Lost City, Watercolor, 14 1/2 x 29 inches, by Glenn Lewis

Lost City, Watercolor, 14 1/2 x 29 inches, by Glenn Lewi

Lost City

Two hikers trek through ‘Color Country,’ a red rock region of Southern Utah. Taking in the sights, they find at every turn, nature’s gallery is filled with delightful and inspiring surprises, all free for the soul’s asking. Such rewards are increased if people are awake to their own inclination, their own aspiration… their own nature…their Oneness with nature.

What the soul needs, Nature can provide; moreover, the greater the need the bigger the supply. We topsiders need only to keep our balance, or rather first find our balance and then learn to maintain it, like good gardeners of the Earth should do. If constant opportunity is our only real currency in life, how shall we spend it if not with constant gratitude and thanksgiving? If ongoing renewal be our true reward, how are we to respond? Surely not thoughtlessly, not driven by greed and selfish desire!

What is the ‘renewal’ that causes hikers to return home feeling joyful yet humbled? It is whatever their souls have had the opportunity to ask for, and receive. At the same time, it is a positive charge, a dose of high energy; it is being grounded to the Earth and lifted in spirit. In a word, it is rejuvenation. Through reconnection to our source, we can experience an eternal renewal of youth. Regardless of where we are in space or time, rejuvenation is ours for the asking and yes, for the taking. Trails are where we find them in the moment and so are the energies that sustain us.

Oneness is an infinite supply of energy, and energy is all that there is. The artist hears the sound of color; the musician feels the color of sound. The poet conducts his little stanzas with a symphony with words, and writer’s structure whole compositions from nature. Actors put the world on stage in a theater called Universe; this they do for generations of audiences to attend, wholly in a renewal of effort to see themselves for who they truly are.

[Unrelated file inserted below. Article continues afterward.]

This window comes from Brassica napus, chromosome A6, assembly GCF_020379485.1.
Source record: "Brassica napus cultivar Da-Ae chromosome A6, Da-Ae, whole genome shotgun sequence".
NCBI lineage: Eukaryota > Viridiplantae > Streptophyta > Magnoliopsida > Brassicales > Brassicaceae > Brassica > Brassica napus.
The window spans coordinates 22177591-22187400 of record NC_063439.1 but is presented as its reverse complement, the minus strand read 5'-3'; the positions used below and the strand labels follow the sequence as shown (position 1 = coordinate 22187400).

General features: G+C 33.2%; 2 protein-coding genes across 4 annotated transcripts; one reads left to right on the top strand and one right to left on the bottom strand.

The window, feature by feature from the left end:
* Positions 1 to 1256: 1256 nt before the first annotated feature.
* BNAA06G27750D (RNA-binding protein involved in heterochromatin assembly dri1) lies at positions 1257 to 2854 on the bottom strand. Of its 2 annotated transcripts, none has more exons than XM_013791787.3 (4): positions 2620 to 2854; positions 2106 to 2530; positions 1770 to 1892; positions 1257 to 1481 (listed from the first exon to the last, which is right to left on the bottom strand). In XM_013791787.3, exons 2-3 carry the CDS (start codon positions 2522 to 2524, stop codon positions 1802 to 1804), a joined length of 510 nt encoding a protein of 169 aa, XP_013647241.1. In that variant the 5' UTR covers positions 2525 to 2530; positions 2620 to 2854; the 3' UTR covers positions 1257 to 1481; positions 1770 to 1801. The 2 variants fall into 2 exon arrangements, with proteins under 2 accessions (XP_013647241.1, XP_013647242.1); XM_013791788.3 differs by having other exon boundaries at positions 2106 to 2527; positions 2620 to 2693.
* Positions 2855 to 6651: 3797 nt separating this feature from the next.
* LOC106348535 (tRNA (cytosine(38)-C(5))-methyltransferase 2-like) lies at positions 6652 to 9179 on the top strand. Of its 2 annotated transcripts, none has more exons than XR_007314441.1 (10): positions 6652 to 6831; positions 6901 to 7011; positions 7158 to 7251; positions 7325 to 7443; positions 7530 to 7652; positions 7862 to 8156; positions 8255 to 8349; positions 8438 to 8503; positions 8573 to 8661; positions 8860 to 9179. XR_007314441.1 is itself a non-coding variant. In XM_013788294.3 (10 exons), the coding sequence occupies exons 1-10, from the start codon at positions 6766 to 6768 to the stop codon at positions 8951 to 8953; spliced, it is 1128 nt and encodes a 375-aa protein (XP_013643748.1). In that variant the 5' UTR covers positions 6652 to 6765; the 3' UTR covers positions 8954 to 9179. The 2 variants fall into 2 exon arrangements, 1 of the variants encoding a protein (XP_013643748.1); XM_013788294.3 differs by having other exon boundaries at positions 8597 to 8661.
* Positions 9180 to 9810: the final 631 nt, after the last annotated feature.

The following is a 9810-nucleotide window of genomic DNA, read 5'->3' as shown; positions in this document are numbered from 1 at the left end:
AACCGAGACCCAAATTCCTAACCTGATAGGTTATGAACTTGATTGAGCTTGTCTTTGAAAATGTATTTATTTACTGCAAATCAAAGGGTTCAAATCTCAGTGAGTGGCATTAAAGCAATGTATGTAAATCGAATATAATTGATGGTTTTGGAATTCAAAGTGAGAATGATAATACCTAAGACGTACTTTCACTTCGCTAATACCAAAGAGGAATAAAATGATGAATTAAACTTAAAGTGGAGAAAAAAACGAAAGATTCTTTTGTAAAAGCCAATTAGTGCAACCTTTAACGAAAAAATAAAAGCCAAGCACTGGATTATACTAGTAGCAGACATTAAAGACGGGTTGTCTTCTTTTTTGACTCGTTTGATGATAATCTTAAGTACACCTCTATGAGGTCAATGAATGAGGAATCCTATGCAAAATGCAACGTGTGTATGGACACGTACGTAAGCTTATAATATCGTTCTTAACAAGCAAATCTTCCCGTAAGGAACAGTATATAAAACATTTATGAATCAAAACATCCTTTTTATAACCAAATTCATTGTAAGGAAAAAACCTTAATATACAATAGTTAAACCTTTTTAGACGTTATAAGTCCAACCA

A true seeker listens to where words and feelings come from, and he finds fulfillment in much solitude. There is completeness in emptiness, and stillness calls forth angelic songs. The sound of OM reduces all vibrations to a harmonious, mathematical order, and the farther we look the more we see, but the more we see the less we know. Maybe we should sometimes try hard to not try too hard…perhaps, take a hike now and then and let wonderings begin to happen.

What these hikers don’t know, and can’t see, is for their own benefit as much as anyone; because, there are laws governing the preservation of historical sites.

This fabled, ancient domain of Root People remains well-concealed, beneficially hidden from the world at large. We, ourselves, being rare exceptions to that, find here a party of six investigators converging to discuss their findings…lizard tracks, mostly! Aside from a few trashy-looking rat nests (trashy, thanks to some carelessness, litterbug topsiders) the team will find little to report to the Roots Preservation Society. No real violations and no signs of disturbance within the ruins. –happily, for the Root People, their prized collection of 1,200 year-old Anasazi pots seems to be intact and accounted for.